There he entered the factory of a well-known piano maker of those days and pursued a course of study in piano-making in its then primitive stage. It was not long before the genius of Jonas Chickering manifested itself, and he introduced a series of changes and improvements which have since become standard and which revolutionized the methods then prevailing. His name from the earliest times has been constantly linked with the Americanizing of the piano by methods of such importance and value that both America and Europe today admit their worth by universal adoption. To him must be ascribed the invention of the full iron plate for grand pianos recorded in 1837. This invention was accepted by the scientific world as one of far reaching importance; indeed, it proved to be the foundation of all modern piano construction, for without it the sonorous grand’s of today would not have been impossible. It successfully solved the problem of the proper support for the great strain of the strings and defined a new era in the history of piano-making .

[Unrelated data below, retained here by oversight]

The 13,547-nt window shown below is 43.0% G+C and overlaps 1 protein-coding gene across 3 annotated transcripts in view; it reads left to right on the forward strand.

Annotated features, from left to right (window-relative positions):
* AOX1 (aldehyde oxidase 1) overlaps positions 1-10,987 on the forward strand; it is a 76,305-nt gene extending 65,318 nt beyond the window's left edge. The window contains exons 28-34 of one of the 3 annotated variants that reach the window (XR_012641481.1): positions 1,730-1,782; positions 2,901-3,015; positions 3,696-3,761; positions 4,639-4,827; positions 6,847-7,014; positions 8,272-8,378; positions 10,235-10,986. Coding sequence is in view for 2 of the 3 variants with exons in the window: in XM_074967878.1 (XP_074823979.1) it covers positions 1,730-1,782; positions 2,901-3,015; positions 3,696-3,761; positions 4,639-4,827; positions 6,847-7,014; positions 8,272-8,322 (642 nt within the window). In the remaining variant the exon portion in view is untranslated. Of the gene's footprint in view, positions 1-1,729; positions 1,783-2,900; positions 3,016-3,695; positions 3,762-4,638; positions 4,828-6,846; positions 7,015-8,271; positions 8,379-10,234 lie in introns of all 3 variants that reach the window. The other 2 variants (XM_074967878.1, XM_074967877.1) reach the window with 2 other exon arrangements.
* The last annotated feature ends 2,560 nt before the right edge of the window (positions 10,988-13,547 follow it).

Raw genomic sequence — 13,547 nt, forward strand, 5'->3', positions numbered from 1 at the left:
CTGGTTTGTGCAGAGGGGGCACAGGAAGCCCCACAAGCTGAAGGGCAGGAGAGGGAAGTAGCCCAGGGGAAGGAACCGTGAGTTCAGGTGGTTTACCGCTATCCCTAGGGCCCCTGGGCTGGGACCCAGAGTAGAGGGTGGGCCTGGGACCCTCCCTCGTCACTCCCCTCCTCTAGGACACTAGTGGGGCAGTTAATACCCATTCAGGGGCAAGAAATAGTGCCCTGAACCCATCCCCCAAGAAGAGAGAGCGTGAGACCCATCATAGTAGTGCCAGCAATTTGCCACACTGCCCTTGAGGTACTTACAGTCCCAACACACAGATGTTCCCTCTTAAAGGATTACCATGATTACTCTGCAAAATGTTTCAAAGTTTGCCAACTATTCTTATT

In 1843, Jonas Chickering invented a new deflection of the strings and in 1845 the first practical method for over stringing in square pianos, that is, instead of setting the strings side by side, substituting an arrangement of them in two banks, one over the other, not only saving space but bringing the powerful bass strings directly over the most resonant part of the sound-board, a principle which obtains to this day in the construction of all pianos, both grand’s and uprights. Until the year 1852, Jonas Chickering superintended each department of his business with his usual scrupulous care but was relieved of much of this responsibility upon his taking into partnership his three sons, all of whom had received under their father a practical training of the highest order. The genius of C. Frank Chickering as a “scale” draftsman soon became internationally know and acknowledged and to his extensive scientific research is to be attributed much of the renowned beauty of the Chickering tone. Not content with retaining this invaluable knowledge himself he imparted the secrets of his studies to those in the factory in whose gifts he had confidence, thus insuring their perpetuation. In addition to the many patents taken out by Jonas Chickering, his sons and their successors, various methods exclusive to themselves have also been employed and there are in constant use operations of an abstract character which may be described as mechanical subtleties possessing great value and which are an integral part of the Chickering system.